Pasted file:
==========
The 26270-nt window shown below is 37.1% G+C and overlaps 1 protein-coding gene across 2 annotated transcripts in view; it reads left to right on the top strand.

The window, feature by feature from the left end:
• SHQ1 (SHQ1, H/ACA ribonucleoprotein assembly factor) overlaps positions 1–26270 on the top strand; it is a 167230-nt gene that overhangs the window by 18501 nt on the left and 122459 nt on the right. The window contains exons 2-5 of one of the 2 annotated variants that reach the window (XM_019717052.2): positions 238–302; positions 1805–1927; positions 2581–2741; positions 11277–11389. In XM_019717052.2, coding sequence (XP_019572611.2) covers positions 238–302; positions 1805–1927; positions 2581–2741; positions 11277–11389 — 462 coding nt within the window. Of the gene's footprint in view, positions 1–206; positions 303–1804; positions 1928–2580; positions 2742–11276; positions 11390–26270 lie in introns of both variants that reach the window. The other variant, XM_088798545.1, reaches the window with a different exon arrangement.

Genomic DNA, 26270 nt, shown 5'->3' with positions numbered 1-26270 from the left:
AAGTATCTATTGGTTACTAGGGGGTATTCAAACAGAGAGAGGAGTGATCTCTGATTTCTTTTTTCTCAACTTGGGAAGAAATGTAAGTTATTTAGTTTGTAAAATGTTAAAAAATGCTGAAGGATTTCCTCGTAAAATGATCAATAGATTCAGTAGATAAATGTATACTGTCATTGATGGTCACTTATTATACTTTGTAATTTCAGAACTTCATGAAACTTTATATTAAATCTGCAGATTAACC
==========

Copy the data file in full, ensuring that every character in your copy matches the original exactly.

The 26270-nt window shown below is 37.1% G+C and overlaps 1 protein-coding gene across 2 annotated transcripts in view; it reads left to right on the top strand.

The window, feature by feature from the left end:
• SHQ1 (SHQ1, H/ACA ribonucleoprotein assembly factor) overlaps positions 1–26270 on the top strand; it is a 167230-nt gene that overhangs the window by 18501 nt on the left and 122459 nt on the right. The window contains exons 2-5 of one of the 2 annotated variants that reach the window (XM_019717052.2): positions 238–302; positions 1805–1927; positions 2581–2741; positions 11277–11389. In XM_019717052.2, coding sequence (XP_019572611.2) covers positions 238–302; positions 1805–1927; positions 2581–2741; positions 11277–11389 — 462 coding nt within the window. Of the gene's footprint in view, positions 1–206; positions 303–1804; positions 1928–2580; positions 2742–11276; positions 11390–26270 lie in introns of both variants that reach the window. The other variant, XM_088798545.1, reaches the window with a different exon arrangement.

Genomic DNA, 26270 nt, shown 5'->3' with positions numbered 1-26270 from the left:
AAGTATCTATTGGTTACTAGGGGGTATTCAAACAGAGAGAGGAGTGATCTCTGATTTCTTTTTTCTCAACTTGGGAAGAAATGTAAGTTATTTAGTTTGTAAAATGTTAAAAAATGCTGAAGGATTTCCTCGTAAAATGATCAATAGATTCAGTAGATAAATGTATACTGTCATTGATGGTCACTTATTATACTTTGTAATTTCAGAACTTCATGAAACTTTATATTAAATCTGCAGATTAACC